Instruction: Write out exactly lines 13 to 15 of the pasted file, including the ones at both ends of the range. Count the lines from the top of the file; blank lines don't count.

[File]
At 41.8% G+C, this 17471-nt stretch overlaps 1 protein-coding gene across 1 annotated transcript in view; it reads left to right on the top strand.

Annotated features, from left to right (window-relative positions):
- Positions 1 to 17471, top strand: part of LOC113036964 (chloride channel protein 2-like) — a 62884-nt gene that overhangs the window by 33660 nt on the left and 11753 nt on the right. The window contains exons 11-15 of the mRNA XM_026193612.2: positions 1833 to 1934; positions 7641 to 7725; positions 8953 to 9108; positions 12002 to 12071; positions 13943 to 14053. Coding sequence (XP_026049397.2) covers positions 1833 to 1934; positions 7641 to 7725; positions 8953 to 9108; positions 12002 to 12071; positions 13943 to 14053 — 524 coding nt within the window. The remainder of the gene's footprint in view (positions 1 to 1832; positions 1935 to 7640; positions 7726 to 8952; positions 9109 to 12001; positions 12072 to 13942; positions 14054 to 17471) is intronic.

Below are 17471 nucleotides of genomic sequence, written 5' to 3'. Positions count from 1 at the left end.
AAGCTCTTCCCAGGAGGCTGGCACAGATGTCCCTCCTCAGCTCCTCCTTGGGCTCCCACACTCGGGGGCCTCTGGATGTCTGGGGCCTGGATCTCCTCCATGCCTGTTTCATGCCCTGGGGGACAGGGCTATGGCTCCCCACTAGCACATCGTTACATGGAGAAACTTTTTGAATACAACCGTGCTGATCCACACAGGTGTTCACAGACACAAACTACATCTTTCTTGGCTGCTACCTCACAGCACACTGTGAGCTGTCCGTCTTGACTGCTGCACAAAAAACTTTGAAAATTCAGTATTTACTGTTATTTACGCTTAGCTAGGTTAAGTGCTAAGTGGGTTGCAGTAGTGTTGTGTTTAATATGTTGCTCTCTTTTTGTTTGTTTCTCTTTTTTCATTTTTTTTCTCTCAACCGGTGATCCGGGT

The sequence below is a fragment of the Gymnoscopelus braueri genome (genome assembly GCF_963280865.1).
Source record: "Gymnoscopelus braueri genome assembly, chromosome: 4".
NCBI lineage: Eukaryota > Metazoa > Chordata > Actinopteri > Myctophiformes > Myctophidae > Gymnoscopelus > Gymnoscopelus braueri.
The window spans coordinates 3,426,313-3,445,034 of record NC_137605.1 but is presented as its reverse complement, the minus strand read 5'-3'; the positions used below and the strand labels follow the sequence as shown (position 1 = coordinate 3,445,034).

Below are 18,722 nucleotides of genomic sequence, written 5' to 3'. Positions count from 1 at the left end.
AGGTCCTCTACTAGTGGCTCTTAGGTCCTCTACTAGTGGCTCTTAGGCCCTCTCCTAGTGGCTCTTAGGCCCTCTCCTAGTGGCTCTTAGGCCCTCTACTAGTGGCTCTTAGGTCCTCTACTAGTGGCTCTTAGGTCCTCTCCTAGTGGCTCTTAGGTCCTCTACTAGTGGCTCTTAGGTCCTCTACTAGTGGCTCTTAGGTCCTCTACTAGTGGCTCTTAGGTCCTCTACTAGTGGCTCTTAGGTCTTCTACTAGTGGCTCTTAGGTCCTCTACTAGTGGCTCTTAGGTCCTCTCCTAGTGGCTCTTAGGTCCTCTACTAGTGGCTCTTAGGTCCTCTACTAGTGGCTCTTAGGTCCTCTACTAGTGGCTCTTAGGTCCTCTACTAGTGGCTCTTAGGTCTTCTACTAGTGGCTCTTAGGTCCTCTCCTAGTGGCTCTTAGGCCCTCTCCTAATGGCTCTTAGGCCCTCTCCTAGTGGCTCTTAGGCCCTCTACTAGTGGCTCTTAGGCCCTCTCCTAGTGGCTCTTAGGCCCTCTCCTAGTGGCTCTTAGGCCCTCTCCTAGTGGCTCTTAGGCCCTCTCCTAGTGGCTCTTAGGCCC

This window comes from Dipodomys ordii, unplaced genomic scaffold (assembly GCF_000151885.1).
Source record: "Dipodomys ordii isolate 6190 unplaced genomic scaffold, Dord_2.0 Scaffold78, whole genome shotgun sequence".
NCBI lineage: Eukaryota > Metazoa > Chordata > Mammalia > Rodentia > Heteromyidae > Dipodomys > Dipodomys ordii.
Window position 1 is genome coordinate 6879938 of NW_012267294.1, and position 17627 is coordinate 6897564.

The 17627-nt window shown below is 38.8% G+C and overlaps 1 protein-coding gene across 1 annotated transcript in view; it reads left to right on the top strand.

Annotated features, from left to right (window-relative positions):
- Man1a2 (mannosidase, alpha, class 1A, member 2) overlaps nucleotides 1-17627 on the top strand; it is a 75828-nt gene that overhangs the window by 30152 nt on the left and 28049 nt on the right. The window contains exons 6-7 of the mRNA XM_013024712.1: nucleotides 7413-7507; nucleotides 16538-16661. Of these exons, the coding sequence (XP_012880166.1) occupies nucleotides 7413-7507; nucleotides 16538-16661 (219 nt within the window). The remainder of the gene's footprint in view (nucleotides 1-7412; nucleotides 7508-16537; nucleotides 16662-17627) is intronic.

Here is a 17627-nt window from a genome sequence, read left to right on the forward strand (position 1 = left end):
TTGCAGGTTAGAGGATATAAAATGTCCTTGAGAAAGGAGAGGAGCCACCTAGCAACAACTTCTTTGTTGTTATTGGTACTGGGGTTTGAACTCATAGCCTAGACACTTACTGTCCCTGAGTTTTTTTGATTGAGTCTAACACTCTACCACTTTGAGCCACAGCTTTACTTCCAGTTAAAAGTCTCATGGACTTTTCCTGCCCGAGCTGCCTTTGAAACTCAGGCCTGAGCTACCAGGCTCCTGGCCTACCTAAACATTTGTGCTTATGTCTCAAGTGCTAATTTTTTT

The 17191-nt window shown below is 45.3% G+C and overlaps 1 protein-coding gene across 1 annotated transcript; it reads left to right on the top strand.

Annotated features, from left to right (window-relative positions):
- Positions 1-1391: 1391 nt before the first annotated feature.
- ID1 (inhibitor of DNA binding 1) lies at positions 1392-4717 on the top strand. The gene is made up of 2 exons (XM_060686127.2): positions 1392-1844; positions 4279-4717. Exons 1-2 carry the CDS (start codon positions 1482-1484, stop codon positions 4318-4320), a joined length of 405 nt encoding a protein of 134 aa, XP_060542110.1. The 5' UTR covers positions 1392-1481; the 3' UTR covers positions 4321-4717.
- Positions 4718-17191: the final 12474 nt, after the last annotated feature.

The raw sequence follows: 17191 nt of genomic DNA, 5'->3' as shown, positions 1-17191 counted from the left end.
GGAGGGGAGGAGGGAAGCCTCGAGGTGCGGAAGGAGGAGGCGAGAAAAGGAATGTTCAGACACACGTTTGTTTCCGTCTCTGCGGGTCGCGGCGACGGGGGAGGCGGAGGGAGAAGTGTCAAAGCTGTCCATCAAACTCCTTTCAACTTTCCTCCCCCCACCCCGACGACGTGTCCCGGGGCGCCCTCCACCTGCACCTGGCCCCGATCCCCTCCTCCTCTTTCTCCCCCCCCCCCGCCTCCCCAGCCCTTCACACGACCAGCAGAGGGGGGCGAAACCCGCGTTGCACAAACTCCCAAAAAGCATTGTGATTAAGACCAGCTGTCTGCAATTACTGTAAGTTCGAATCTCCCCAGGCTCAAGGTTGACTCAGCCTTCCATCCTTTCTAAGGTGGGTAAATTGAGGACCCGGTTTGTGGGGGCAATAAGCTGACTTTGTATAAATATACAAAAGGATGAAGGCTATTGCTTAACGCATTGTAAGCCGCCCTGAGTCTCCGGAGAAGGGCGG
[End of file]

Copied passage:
Source record: "Dipodomys ordii isolate 6190 unplaced genomic scaffold, Dord_2.0 Scaffold78, whole genome shotgun sequence".
NCBI lineage: Eukaryota > Metazoa > Chordata > Mammalia > Rodentia > Heteromyidae > Dipodomys > Dipodomys ordii.
Window position 1 is genome coordinate 6879938 of NW_012267294.1, and position 17627 is coordinate 6897564.